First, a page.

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New York University law student Rochelle Ballantyne is on her way to becoming the first Black woman American chess master.
Ballantyne, 26, says she has been trying to earn the title of chess master for the past 10 years.
“I’ve been trying to get it for the past 10 years,” said Ballantyne.
“First and foremost, it’s for my grandma,” Ballantyne told Reuters, whose late grandmother taught her the game when she was eight years old to calm “a really rowdy kid.”
“Secondly, there’s so many more black girls, little black girls playing chess now, and it’s so cool to inspire them.”
Back in 2012, Ballantyne was the lone female star of “Brooklyn Castle,” a documentary about a chess program at a low-income middle school in New York City.
200 Points Away From Chess Master
Ballantyne is less than 50 points away from being ranked as an expert, currently sitting at 1962 points. To get to chess master, she will need to acquire another 250 points at tournament play.
“So, at expert you’re at 2000 rating points and at master you’re at 2200. So I have to get the 200 points to get to master, essentially,” said Ballantyne.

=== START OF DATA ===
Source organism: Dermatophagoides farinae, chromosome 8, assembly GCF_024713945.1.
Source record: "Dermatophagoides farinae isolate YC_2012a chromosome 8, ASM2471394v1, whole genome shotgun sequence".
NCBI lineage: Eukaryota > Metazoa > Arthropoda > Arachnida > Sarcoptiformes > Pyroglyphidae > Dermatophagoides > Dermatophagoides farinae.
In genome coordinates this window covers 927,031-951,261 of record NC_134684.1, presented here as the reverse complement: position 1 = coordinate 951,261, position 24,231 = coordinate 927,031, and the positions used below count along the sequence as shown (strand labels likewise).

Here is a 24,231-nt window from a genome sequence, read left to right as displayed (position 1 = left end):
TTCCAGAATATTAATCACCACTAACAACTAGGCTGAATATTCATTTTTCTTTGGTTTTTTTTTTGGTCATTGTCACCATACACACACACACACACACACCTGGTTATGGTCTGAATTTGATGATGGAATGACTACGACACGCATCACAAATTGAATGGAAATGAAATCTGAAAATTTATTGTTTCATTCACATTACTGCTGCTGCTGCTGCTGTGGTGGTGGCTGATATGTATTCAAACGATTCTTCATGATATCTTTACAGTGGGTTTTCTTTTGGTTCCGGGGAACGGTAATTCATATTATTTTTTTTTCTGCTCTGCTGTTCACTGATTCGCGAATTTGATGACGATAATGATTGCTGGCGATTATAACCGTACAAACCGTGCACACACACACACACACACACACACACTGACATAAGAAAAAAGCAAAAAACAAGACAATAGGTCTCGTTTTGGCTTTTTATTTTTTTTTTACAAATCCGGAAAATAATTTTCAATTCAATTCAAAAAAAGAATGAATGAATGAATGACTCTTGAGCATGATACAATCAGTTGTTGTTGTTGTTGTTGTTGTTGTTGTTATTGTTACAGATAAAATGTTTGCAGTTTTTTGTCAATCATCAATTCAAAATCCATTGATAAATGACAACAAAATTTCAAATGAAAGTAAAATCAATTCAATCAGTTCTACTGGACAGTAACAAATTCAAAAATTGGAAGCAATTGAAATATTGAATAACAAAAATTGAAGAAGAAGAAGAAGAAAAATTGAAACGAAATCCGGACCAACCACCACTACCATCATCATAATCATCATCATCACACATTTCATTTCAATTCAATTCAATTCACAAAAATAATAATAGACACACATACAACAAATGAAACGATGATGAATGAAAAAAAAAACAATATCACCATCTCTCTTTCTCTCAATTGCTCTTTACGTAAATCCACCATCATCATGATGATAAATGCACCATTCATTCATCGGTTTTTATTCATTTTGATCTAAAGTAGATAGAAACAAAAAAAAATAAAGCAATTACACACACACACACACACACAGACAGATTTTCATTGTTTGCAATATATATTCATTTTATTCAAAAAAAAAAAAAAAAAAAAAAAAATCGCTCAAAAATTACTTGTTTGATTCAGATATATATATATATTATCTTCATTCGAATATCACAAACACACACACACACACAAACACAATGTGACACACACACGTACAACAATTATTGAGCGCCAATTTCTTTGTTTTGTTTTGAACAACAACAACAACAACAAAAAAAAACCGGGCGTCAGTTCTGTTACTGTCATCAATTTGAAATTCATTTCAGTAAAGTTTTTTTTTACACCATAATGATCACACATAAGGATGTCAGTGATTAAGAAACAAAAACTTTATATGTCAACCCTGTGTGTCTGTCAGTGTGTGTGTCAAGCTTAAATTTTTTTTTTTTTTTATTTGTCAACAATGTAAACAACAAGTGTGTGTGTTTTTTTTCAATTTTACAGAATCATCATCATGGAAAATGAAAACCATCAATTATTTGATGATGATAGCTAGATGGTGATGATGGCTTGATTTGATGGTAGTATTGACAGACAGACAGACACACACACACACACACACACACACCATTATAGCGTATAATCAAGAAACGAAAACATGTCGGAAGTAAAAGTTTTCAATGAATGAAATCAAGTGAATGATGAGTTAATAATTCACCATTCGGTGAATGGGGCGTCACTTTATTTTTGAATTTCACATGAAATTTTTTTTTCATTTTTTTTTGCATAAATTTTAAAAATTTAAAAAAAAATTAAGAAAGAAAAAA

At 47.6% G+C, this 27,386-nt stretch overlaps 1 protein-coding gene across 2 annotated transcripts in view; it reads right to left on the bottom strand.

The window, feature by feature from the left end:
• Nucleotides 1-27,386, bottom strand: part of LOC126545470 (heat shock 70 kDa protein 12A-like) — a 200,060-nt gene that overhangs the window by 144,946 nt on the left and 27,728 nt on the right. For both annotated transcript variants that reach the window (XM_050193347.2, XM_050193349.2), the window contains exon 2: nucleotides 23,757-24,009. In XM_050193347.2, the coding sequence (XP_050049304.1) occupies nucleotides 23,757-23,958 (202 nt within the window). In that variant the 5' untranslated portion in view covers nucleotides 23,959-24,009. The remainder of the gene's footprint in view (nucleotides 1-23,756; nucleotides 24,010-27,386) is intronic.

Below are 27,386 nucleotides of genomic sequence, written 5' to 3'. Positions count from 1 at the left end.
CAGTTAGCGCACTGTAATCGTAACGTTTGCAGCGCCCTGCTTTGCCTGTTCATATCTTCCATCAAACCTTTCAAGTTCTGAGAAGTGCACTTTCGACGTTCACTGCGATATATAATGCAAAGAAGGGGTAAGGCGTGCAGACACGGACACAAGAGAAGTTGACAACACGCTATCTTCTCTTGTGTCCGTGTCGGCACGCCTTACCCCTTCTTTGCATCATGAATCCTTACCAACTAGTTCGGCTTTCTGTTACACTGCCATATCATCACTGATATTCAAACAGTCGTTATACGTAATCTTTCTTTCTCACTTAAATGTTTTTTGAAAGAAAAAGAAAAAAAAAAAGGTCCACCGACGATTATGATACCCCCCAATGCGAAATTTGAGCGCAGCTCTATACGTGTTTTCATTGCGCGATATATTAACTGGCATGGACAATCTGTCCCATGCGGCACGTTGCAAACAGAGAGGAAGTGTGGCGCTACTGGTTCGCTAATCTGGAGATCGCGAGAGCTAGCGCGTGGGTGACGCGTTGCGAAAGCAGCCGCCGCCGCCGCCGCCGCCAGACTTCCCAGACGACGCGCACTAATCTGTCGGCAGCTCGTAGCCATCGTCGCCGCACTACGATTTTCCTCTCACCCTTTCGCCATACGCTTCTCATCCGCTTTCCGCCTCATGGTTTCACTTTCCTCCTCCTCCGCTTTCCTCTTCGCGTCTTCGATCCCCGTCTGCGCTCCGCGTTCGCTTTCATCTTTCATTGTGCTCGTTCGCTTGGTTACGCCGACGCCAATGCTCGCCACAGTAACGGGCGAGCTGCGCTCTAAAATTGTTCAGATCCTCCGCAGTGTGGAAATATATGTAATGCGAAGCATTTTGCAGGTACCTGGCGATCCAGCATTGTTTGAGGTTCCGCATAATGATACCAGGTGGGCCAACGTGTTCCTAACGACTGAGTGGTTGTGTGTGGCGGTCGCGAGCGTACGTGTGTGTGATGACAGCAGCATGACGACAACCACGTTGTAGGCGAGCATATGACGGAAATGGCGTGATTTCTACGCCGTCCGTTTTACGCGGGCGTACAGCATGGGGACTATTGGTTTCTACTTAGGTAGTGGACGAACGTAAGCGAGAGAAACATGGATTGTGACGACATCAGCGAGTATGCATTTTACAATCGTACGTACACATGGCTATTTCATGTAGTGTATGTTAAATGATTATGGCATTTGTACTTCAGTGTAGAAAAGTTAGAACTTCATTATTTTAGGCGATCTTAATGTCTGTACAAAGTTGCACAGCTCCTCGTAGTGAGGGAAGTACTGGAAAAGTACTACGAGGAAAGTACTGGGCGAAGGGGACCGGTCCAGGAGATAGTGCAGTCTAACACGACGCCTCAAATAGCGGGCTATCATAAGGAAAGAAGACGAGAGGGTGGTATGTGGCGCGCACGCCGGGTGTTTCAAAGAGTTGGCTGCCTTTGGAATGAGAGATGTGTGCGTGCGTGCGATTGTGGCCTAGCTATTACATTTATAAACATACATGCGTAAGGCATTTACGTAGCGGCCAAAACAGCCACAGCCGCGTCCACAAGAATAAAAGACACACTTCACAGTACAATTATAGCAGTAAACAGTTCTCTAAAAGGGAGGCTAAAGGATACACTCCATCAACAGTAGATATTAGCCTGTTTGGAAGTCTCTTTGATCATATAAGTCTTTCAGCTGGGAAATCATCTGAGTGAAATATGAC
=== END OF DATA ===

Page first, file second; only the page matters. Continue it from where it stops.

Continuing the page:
St. Louis Chess Club executive director Tony Rich thinks it’s likely Ballantyne will reach the master level by summertime.
Ballantyne doesn’t feel any pressure being a trailblazer and usually the only Black woman in the room.
“I think it’s a product of the game. Chess isn’t very accessible for people who look like me and for people who come from the same background that I do.”
“It’s because I’m Black and it’s because I’m a girl that people think it’s so impressive and it’s not,” said Ballantyne. “I’m just a girl who loves this game and there are other people who are good at it too.”